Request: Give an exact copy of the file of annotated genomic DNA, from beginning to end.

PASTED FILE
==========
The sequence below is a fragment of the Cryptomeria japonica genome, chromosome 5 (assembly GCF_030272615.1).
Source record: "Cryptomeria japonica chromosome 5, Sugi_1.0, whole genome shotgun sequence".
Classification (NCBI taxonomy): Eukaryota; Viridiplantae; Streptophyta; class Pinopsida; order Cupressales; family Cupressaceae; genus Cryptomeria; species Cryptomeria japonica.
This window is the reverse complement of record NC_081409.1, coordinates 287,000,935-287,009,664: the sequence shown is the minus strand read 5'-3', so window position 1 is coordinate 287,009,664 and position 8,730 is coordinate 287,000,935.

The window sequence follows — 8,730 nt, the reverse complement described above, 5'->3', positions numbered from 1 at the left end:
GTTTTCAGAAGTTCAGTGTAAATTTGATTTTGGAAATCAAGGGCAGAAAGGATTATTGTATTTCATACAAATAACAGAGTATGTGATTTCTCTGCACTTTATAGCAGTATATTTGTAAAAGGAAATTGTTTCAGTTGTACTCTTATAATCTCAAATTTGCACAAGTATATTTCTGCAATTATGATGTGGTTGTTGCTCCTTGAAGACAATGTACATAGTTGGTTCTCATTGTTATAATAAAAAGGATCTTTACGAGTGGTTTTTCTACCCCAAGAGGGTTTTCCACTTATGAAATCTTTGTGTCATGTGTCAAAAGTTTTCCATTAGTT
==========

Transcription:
The sequence below is a fragment of the Cryptomeria japonica genome, chromosome 5 (assembly GCF_030272615.1).
Source record: "Cryptomeria japonica chromosome 5, Sugi_1.0, whole genome shotgun sequence".
Classification (NCBI taxonomy): Eukaryota; Viridiplantae; Streptophyta; class Pinopsida; order Cupressales; family Cupressaceae; genus Cryptomeria; species Cryptomeria japonica.
This window is the reverse complement of record NC_081409.1, coordinates 287,000,935-287,009,664: the sequence shown is the minus strand read 5'-3', so window position 1 is coordinate 287,009,664 and position 8,730 is coordinate 287,000,935.

The window sequence follows — 8,730 nt, the reverse complement described above, 5'->3', positions numbered from 1 at the left end:
GTTTTCAGAAGTTCAGTGTAAATTTGATTTTGGAAATCAAGGGCAGAAAGGATTATTGTATTTCATACAAATAACAGAGTATGTGATTTCTCTGCACTTTATAGCAGTATATTTGTAAAAGGAAATTGTTTCAGTTGTACTCTTATAATCTCAAATTTGCACAAGTATATTTCTGCAATTATGATGTGGTTGTTGCTCCTTGAAGACAATGTACATAGTTGGTTCTCATTGTTATAATAAAAAGGATCTTTACGAGTGGTTTTTCTACCCCAAGAGGGTTTTCCACTTATGAAATCTTTGTGTCATGTGTCAAAAGTTTTCCATTAGTT